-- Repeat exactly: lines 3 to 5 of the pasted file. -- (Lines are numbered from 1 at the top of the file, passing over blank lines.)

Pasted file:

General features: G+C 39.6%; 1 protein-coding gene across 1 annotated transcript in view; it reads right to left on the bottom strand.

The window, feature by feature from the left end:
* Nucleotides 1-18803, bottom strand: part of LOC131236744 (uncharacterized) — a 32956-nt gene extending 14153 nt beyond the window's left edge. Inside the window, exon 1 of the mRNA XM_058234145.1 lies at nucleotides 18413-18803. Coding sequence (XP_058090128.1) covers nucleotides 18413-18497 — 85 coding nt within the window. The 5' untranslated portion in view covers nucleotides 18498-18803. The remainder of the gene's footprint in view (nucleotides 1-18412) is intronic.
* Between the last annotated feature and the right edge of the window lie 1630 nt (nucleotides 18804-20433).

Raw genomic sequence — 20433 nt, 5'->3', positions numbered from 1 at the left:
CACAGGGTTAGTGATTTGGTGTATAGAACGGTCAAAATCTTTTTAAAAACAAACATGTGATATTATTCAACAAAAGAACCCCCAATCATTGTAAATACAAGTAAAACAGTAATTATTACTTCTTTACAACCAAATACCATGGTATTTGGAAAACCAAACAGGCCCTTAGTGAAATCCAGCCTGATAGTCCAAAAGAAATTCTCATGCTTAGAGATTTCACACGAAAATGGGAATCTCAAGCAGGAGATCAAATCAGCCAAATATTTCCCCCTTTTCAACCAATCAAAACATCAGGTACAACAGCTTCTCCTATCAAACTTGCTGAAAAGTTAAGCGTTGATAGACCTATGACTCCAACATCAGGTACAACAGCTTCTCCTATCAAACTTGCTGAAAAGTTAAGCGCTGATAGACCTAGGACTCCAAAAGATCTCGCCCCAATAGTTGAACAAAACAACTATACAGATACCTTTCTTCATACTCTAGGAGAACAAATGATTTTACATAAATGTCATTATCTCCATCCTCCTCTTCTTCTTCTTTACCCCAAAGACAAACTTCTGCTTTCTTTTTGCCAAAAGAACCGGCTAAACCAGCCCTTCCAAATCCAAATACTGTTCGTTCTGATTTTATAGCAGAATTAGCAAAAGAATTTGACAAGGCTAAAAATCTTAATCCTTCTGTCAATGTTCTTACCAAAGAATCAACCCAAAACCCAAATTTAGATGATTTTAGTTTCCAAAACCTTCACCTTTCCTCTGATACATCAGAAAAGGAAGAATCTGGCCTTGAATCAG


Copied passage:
* Nucleotides 1-18803, bottom strand: part of LOC131236744 (uncharacterized) — a 32956-nt gene extending 14153 nt beyond the window's left edge. Inside the window, exon 1 of the mRNA XM_058234145.1 lies at nucleotides 18413-18803. Coding sequence (XP_058090128.1) covers nucleotides 18413-18497 — 85 coding nt within the window. The 5' untranslated portion in view covers nucleotides 18498-18803. The remainder of the gene's footprint in view (nucleotides 1-18412) is intronic.
* Between the last annotated feature and the right edge of the window lie 1630 nt (nucleotides 18804-20433).

Raw genomic sequence — 20433 nt, 5'->3', positions numbered from 1 at the left: